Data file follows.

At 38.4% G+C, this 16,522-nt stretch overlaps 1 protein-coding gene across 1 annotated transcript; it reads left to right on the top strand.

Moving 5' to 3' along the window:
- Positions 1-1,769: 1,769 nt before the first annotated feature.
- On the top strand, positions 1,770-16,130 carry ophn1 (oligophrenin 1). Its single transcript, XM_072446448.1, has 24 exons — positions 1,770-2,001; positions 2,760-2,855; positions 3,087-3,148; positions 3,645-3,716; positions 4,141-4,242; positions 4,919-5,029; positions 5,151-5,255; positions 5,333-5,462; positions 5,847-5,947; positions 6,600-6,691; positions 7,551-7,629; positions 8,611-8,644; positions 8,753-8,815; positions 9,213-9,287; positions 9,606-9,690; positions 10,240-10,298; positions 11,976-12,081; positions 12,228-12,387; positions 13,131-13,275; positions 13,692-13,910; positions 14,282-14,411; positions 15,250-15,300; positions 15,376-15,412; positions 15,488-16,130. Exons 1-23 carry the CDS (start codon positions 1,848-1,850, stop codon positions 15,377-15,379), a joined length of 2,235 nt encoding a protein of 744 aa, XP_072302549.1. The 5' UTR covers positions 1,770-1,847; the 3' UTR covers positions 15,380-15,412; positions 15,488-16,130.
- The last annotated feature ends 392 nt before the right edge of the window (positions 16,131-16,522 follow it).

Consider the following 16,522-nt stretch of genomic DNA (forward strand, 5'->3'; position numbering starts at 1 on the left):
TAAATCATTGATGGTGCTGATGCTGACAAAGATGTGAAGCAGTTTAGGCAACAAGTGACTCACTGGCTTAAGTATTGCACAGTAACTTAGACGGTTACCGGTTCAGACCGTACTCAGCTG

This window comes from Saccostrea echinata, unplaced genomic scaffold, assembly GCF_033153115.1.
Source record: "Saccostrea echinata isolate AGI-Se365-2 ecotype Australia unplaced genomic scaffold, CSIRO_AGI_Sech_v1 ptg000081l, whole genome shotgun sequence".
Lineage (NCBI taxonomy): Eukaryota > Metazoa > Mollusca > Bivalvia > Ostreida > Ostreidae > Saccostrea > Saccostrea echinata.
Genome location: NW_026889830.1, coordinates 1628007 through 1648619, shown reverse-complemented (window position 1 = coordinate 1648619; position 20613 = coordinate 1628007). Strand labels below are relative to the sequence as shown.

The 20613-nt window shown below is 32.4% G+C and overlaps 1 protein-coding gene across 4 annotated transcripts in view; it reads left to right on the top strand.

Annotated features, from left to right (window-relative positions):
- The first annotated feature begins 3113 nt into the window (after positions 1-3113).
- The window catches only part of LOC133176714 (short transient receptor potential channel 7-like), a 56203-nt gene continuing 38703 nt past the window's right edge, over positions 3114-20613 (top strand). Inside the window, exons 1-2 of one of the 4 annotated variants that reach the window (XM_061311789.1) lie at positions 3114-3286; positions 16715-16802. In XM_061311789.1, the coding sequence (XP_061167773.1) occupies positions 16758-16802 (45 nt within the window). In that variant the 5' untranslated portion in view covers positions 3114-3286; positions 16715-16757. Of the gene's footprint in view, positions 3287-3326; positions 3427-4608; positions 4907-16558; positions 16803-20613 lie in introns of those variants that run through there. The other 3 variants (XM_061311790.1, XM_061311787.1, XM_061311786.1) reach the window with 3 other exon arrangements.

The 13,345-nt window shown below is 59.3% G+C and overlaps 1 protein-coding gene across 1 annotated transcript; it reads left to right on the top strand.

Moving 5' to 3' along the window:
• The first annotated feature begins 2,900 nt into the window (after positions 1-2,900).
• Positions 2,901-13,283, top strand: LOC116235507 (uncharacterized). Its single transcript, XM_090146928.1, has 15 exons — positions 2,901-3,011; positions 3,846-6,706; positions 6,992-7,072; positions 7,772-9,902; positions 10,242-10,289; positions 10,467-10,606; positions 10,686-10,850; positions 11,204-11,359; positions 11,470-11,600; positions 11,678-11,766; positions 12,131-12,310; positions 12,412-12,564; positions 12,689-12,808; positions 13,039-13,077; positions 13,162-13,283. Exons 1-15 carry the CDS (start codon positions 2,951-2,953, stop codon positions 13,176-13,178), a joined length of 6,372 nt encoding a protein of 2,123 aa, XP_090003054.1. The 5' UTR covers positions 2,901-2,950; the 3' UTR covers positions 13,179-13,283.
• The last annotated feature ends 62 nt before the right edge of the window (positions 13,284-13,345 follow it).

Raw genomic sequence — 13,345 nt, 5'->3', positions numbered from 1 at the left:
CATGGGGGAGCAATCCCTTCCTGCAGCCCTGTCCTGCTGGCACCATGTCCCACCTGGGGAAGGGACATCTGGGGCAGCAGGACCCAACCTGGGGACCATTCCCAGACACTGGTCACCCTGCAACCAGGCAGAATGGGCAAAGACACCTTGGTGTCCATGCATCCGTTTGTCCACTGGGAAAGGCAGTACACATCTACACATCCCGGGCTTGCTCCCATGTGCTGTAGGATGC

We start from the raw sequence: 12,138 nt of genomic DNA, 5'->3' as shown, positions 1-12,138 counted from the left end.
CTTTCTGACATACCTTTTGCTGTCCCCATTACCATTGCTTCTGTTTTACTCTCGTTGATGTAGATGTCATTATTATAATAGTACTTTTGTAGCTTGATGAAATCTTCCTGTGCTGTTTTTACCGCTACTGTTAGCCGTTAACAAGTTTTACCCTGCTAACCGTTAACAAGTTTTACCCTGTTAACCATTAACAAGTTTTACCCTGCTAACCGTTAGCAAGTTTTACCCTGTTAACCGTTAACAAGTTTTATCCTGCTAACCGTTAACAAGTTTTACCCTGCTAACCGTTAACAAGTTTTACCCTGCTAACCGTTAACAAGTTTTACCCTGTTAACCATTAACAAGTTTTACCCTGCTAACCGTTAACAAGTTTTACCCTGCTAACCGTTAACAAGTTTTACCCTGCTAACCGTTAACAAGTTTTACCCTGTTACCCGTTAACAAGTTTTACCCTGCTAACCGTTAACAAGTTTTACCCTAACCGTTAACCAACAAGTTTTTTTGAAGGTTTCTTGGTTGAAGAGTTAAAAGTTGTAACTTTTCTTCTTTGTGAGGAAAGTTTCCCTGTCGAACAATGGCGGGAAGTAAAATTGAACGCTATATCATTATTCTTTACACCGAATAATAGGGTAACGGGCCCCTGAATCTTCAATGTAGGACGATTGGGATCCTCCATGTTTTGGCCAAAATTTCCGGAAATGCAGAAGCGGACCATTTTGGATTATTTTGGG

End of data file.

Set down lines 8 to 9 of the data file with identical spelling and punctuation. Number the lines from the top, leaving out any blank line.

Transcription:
This window comes from Saccostrea echinata, unplaced genomic scaffold, assembly GCF_033153115.1.
Source record: "Saccostrea echinata isolate AGI-Se365-2 ecotype Australia unplaced genomic scaffold, CSIRO_AGI_Sech_v1 ptg000081l, whole genome shotgun sequence".